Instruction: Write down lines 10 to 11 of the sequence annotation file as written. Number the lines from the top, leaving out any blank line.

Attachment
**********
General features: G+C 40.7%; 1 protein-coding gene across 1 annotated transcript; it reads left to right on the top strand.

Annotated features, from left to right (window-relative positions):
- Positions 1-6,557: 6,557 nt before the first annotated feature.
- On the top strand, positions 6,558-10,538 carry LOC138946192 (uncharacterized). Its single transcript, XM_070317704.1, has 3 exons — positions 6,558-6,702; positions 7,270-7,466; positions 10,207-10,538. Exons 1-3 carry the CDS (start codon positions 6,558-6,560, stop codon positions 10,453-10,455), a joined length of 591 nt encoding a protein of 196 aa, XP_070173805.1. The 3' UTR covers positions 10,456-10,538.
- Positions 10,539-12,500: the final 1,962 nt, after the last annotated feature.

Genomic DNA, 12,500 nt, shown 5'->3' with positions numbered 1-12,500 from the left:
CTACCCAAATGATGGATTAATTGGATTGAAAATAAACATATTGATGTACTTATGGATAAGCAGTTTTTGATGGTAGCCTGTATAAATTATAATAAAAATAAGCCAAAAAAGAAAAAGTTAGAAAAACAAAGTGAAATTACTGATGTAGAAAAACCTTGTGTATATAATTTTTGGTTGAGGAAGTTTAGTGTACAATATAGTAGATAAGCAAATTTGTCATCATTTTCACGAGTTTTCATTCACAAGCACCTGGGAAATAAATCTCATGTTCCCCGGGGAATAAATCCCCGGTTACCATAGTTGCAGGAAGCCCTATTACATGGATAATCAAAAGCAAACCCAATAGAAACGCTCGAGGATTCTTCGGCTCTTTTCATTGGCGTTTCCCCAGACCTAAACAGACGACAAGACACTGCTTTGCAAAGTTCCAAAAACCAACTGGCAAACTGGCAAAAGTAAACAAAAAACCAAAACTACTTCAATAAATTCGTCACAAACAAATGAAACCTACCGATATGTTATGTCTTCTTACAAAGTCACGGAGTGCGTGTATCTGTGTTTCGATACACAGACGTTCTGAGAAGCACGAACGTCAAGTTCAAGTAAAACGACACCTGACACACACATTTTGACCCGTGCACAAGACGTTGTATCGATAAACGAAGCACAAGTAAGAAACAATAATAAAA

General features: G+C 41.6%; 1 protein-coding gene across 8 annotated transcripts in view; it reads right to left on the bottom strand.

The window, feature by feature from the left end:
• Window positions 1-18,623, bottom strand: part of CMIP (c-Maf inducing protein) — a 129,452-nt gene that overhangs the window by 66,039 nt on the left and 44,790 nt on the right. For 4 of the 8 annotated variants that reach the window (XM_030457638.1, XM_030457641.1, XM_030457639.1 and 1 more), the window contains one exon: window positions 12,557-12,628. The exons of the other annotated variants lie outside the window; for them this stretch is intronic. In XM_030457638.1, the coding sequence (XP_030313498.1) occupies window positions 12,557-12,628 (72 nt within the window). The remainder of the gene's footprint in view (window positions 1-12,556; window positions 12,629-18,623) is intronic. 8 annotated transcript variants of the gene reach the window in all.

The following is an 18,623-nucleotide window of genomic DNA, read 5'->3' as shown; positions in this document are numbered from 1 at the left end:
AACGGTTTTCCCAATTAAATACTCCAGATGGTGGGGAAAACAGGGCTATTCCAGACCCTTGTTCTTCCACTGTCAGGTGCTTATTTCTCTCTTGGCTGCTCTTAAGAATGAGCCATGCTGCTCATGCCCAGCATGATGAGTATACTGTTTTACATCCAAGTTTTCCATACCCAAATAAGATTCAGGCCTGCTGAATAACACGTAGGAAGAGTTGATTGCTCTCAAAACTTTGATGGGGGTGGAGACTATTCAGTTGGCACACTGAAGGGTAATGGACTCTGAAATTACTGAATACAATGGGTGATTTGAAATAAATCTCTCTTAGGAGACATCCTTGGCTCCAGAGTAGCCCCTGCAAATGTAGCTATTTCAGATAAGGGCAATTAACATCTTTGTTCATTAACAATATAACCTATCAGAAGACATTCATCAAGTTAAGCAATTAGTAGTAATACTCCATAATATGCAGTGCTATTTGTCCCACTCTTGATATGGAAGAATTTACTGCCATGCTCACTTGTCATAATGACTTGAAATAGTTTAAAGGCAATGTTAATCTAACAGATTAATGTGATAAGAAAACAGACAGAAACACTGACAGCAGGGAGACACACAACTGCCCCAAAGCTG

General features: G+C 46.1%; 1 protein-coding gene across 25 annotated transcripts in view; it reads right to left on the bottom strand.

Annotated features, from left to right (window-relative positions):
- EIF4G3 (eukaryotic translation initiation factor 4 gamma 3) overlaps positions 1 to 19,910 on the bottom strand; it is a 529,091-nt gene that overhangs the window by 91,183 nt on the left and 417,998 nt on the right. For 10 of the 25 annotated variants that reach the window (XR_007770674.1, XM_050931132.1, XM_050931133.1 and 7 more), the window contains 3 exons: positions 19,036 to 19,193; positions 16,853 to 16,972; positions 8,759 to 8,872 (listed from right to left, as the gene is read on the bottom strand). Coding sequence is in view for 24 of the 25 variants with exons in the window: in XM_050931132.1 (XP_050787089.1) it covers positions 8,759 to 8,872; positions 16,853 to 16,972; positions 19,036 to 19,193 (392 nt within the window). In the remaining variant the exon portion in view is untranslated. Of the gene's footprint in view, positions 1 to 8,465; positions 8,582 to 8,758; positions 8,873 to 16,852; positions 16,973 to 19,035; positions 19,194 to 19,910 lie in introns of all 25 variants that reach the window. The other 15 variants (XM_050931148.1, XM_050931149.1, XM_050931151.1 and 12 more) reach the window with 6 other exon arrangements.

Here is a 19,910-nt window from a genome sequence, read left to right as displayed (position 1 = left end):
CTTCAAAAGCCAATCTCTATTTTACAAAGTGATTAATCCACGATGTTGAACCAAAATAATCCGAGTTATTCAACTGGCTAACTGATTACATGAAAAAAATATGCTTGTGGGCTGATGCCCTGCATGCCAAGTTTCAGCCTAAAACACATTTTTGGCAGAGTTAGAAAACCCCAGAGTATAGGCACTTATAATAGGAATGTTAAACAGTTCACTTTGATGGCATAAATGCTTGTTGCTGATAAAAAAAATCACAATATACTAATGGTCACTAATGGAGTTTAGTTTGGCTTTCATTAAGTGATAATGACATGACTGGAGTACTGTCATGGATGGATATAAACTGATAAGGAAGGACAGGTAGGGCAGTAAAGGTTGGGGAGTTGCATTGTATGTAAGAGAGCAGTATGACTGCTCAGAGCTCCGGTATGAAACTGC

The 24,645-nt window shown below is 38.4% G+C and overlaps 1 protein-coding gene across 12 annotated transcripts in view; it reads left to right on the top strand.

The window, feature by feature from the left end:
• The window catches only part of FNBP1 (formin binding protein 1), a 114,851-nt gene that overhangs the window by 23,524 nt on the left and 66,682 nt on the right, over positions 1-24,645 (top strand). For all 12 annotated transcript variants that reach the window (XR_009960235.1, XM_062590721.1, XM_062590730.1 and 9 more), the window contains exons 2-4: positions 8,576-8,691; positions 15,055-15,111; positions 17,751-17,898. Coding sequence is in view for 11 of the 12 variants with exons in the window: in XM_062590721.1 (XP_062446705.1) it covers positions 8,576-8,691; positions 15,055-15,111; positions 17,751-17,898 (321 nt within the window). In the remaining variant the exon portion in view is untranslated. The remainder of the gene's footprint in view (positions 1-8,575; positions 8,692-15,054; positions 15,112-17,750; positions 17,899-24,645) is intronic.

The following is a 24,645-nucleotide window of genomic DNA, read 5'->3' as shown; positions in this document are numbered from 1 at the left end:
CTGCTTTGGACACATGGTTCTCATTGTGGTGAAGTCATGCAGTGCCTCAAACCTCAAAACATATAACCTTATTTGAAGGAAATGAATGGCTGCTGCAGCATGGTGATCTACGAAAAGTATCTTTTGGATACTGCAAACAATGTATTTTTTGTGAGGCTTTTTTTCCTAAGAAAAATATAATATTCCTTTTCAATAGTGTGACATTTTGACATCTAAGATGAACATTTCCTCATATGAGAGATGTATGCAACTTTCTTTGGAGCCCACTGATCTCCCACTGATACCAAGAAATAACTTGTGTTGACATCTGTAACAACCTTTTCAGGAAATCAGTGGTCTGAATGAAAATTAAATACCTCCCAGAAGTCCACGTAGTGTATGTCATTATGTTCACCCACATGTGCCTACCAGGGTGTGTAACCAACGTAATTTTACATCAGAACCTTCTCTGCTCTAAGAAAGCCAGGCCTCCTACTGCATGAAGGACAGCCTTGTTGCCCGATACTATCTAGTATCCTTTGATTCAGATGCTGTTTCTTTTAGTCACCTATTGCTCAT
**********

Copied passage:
• Window positions 1-18,623, bottom strand: part of CMIP (c-Maf inducing protein) — a 129,452-nt gene that overhangs the window by 66,039 nt on the left and 44,790 nt on the right. For 4 of the 8 annotated variants that reach the window (XM_030457638.1, XM_030457641.1, XM_030457639.1 and 1 more), the window contains one exon: window positions 12,557-12,628. The exons of the other annotated variants lie outside the window; for them this stretch is intronic. In XM_030457638.1, the coding sequence (XP_030313498.1) occupies window positions 12,557-12,628 (72 nt within the window). The remainder of the gene's footprint in view (window positions 1-12,556; window positions 12,629-18,623) is intronic. 8 annotated transcript variants of the gene reach the window in all.

The following is an 18,623-nucleotide window of genomic DNA, read 5'->3' as shown; positions in this document are numbered from 1 at the left end: